Manufacturers have started addressing the problem. One solution involves connecting USB cables and ports with thumbscrews. But, that requires the use of proprietary cables that are not likely to be available at your neighborhood office supply store. Additionally, the thumbscrews eliminate one of USB’s most useful features: the ease with which USB cables can be connected and disconnected.
A more elegant solution employs “high-retention” USB ports. They will work with any cable and they retain USB’s quick connect/disconnect feature. The difference is that it requires more force to dislodge them. The high-retention ports used by B+B SmartWorx, for example, hold a cable securely enough that it requires 15 Newtons of force (3.2 lbs) to remove one – so securely, in fact, that they will meet UL requirements for Class 1 Division 2 Hazardous Locations. (See Figure 4.)
Figure 4. High-retention USB ports grip standard USB cables tight.
Ruggedizing for EMI and ESD
Standard USB cables were intended for office environments, so they are not hardened against significant electrostatic discharges (ESD) or electromagnetic interference (EMI). ESD and EMI were not expected to be serious issues. But, as USB moves into places like crowded control panels, factory floors and emergency vehicles crammed with electronics of every description, EMI and ESD become a daily risk. In these tougher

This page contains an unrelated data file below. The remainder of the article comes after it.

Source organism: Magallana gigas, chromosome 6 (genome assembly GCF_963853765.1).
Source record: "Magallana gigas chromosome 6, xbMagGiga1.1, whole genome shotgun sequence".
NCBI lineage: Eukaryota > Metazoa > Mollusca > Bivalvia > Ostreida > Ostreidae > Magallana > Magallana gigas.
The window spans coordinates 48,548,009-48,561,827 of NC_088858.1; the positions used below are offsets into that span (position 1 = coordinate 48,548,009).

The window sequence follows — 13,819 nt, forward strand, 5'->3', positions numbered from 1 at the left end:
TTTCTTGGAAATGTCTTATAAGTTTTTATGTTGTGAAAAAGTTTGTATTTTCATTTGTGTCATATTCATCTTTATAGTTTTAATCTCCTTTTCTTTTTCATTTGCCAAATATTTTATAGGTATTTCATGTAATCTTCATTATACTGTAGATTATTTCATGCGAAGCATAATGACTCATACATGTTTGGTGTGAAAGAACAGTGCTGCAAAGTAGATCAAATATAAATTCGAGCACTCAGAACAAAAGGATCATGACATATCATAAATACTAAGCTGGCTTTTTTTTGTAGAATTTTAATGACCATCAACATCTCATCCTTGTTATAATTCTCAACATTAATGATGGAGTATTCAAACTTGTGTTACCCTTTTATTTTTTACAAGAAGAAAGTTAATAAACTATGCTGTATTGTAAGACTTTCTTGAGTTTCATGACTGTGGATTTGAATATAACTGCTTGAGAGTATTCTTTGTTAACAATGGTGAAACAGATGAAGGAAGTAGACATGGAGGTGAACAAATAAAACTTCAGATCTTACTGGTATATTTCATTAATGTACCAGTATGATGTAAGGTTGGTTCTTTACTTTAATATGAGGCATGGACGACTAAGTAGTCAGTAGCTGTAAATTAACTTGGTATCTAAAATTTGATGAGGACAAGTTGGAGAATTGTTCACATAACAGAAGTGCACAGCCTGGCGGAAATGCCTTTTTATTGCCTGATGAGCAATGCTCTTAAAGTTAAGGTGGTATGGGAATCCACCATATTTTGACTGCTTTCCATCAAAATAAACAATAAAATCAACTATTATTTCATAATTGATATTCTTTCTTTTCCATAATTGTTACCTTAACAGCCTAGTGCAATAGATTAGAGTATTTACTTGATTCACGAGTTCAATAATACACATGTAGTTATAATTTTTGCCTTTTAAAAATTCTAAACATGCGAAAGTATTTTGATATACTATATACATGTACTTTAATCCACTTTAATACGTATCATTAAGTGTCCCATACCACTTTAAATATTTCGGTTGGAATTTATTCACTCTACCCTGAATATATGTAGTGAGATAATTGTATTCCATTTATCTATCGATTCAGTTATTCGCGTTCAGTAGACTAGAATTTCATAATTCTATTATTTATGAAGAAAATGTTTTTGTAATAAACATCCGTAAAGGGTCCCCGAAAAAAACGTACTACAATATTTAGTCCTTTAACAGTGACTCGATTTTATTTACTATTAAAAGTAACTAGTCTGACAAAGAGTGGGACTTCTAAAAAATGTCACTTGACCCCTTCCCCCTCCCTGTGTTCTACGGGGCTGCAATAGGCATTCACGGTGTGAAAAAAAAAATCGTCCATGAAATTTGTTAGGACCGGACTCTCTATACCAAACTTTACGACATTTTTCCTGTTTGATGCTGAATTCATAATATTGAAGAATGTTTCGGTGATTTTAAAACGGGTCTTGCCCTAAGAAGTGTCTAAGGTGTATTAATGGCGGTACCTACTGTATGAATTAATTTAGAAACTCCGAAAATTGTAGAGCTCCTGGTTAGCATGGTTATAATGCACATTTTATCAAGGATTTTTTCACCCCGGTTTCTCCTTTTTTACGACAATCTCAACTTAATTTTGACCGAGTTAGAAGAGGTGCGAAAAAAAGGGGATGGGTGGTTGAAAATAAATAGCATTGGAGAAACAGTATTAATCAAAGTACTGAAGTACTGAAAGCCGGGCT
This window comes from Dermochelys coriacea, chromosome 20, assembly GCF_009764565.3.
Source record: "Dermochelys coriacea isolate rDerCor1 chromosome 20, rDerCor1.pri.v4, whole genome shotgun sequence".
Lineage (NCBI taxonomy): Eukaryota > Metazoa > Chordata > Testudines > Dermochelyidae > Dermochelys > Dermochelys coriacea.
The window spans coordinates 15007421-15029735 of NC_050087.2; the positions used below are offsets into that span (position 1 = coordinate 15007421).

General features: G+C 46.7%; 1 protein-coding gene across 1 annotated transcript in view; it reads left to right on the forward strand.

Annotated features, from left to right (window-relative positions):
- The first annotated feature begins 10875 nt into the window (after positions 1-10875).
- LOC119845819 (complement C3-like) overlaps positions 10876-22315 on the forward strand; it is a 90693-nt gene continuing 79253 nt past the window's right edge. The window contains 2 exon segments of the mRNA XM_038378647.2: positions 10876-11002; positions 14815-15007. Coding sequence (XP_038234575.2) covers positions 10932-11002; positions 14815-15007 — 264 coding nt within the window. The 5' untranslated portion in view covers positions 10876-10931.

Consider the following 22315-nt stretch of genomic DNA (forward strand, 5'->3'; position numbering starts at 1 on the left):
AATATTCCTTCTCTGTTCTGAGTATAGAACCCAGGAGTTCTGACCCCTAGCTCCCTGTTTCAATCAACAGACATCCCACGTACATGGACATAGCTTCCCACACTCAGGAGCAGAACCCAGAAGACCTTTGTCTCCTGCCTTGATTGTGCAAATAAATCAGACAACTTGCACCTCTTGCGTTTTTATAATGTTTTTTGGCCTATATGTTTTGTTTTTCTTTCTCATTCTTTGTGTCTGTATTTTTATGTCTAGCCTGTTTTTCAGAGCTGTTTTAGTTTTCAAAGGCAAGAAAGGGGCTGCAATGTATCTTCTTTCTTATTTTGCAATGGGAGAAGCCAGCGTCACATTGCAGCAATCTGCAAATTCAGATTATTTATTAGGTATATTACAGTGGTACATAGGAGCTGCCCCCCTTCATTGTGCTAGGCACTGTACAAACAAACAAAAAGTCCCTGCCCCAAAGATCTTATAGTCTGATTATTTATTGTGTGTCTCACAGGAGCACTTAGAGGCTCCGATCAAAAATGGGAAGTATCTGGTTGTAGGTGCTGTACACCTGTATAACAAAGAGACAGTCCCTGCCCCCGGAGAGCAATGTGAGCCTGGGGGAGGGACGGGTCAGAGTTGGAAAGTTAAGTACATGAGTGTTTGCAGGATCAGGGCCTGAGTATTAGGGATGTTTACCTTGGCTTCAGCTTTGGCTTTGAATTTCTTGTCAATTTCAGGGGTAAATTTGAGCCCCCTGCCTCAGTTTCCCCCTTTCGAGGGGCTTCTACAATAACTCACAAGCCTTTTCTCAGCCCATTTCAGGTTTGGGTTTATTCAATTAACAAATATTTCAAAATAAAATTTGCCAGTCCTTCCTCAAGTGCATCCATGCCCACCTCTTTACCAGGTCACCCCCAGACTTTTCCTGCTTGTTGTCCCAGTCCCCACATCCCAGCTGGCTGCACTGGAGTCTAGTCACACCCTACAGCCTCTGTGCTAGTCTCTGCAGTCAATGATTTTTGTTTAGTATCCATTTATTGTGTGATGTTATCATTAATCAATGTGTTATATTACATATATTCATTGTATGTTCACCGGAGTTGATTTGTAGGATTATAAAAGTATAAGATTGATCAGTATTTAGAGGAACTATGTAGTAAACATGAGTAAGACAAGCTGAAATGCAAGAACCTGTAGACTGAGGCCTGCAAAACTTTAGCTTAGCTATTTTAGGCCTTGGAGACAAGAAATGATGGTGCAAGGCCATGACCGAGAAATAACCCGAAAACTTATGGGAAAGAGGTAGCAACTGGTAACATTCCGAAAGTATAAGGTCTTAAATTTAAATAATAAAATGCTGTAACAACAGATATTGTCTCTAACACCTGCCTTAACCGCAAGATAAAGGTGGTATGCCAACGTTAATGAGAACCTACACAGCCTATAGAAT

More reliable USB cable is available in several versions. Options range from
Rugged Range Extension
USB has a range limitation of five meters. This is quite serviceable in office environments but less useful elsewhere. You can extend the range up to 30 meters using USB hubs, which also give you an opportunity to add additional ports. (USB allows a single computer to control as many as 127 different devices.) USB hubs designed for home/office are often rather flimsy, but you can install industrial-grade,
Consumer-grade USB devices are not built for hard use. When you move off the desktop, you will want to deploy better equipment and you may need to secure it firmly in place. When shopping for industrial grade hubs, isolators, USB-
USB failures can be expensive in ways that are not as immediately obvious as a burned out circuit board or connector. Equipment repair has associated labor costs, as does reprogramming.
“It is the price of convenience,” says Fahrion. “USB is too useful to ignore. But, whenever you take it off the desktop you’re going to have to employ a few workarounds. USB appears in every industry these days and there is a good chance that it was never designed for yours.
” USB is ubiquitous, it is useful and it is here to stay. But, it is not inherently rugged or reliable. It is up to you to make it that way.